Controversy Over UFO Memorial in Massachusetts Town

I stumbled upon the following Associated Press item the other day. It's dated April 14, 2018:

SHEFFIELD, Mass. (AP) — A memorial in a remote corner of Massachusetts that marks a 1969 UFO sighting has been ordered moved, but one man who experienced a close encounter is objecting. 
The 5,000-pound (2,300-kilogram) memorial in Sheffield was installed in 2015, but was moved about 30 feet (9 meters) a few weeks later when it was discovered it was on town land. 
Now, Town Administrator Rhonda LaBombard tells The Berkshire Eagle it has to be moved again because it's on a town right-of-way easement. 
That's not sitting well with Thom Reed. He was 9 when he, his mother, grandmother and brother saw what he described as a "self-contained glow" that flooded their car with an amber light. About 40 people in several surrounding towns reported the strange light.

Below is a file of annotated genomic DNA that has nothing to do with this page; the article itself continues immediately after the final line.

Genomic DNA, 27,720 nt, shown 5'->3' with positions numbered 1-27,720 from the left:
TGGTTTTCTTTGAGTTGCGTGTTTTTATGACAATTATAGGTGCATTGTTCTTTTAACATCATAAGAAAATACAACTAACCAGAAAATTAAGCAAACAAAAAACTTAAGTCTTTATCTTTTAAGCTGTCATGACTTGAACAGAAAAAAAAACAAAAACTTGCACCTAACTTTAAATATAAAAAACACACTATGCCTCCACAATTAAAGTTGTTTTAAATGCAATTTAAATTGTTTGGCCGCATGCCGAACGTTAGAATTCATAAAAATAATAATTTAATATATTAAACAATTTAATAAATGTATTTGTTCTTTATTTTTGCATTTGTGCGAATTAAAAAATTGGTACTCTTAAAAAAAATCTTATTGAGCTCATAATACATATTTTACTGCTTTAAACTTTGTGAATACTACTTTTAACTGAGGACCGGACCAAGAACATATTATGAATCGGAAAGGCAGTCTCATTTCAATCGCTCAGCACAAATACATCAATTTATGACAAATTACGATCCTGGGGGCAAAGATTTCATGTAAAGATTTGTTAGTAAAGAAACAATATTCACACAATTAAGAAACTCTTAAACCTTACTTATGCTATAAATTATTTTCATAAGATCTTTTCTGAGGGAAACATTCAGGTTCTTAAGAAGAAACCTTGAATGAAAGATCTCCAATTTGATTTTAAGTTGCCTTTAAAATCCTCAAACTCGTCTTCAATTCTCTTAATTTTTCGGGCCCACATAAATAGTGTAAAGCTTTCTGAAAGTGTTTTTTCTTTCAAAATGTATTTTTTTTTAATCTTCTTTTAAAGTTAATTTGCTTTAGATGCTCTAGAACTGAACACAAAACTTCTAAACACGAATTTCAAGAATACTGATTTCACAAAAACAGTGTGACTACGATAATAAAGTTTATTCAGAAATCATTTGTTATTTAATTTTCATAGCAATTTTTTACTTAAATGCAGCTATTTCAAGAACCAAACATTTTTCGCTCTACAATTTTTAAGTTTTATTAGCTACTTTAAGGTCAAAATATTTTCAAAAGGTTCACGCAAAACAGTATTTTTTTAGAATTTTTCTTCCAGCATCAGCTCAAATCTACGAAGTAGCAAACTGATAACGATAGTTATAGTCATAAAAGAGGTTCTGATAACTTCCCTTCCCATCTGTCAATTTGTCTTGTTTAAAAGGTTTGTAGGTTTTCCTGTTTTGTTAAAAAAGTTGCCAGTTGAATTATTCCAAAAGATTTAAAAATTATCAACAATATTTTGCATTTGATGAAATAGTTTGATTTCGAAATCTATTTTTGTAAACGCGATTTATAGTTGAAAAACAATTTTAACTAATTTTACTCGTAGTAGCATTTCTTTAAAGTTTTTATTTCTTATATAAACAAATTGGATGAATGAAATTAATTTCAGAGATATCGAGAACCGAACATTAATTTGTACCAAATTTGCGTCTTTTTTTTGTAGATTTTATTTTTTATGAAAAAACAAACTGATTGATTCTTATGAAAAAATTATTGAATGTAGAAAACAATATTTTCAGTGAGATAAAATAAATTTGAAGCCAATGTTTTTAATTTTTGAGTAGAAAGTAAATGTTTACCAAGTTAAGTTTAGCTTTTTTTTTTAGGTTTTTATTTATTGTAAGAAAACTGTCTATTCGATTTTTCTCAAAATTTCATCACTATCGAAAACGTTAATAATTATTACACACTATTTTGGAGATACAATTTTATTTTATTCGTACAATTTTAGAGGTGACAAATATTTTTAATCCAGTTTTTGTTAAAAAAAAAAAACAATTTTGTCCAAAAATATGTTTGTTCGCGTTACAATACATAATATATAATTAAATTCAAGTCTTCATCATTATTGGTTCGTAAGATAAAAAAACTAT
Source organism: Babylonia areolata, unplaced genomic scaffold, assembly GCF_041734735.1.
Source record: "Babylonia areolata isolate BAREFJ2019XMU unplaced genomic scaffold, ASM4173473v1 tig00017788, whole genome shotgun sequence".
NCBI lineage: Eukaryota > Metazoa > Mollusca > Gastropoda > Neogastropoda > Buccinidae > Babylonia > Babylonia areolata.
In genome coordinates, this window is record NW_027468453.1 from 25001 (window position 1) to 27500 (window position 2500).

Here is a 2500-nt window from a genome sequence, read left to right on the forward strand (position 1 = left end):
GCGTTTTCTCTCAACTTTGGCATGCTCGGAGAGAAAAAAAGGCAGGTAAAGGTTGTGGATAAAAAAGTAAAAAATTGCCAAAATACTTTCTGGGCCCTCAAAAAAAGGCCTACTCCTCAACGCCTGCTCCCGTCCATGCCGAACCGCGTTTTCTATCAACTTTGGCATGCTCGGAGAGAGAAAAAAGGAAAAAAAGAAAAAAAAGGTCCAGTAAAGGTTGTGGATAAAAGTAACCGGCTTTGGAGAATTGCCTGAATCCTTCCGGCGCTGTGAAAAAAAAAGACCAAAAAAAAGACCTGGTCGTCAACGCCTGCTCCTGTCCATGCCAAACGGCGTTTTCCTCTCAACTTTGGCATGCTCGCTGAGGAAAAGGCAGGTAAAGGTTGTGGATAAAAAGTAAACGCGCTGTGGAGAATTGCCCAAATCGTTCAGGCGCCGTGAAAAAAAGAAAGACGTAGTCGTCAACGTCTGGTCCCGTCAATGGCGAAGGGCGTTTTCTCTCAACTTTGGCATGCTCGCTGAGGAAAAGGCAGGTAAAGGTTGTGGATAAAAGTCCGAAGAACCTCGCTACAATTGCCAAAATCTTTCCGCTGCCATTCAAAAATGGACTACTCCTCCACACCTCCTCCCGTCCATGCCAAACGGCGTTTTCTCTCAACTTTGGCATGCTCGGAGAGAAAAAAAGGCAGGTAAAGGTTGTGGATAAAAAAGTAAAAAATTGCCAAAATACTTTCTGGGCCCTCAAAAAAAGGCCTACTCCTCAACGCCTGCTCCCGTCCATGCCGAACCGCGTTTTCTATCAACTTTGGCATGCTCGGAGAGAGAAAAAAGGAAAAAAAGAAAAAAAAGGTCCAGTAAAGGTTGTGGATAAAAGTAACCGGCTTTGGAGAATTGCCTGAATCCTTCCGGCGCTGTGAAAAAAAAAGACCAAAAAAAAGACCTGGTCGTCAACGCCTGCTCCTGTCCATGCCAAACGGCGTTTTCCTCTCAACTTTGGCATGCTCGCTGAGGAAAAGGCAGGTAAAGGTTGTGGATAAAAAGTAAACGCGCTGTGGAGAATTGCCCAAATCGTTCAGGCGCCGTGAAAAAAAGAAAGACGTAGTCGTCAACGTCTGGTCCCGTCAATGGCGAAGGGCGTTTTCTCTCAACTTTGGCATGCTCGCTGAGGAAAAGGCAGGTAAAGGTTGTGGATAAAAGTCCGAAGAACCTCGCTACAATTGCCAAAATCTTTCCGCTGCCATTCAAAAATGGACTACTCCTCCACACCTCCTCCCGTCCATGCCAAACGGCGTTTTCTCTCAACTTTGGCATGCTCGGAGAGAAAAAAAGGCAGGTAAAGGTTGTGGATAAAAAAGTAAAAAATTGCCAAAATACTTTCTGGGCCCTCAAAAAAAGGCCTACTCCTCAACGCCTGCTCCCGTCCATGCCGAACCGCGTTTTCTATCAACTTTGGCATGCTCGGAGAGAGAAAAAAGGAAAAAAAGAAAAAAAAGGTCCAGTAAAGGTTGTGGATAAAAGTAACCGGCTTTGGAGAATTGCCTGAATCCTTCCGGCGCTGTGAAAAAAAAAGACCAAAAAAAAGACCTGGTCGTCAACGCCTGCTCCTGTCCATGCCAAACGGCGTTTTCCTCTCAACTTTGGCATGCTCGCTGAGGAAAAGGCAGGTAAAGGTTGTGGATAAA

Reed is threatening legal action.

More information on the controversy can be found on Newser:

"This isn't fair to the community," says Reed. "It's not right having nothing there." Reed is also perplexed because he and town officials joined forces to give the memorial its current position. "She chose the spot herself," he says about LaBombard. Now Reed is threatening legal action. "This has come up more than once," he says. "We're not done with the monument." He was 9 when he, his mother, grandmother, and brother saw what he described as a "self-contained glow" that flooded their car with an amber light. About 40 people in several surrounding towns reported the strange light.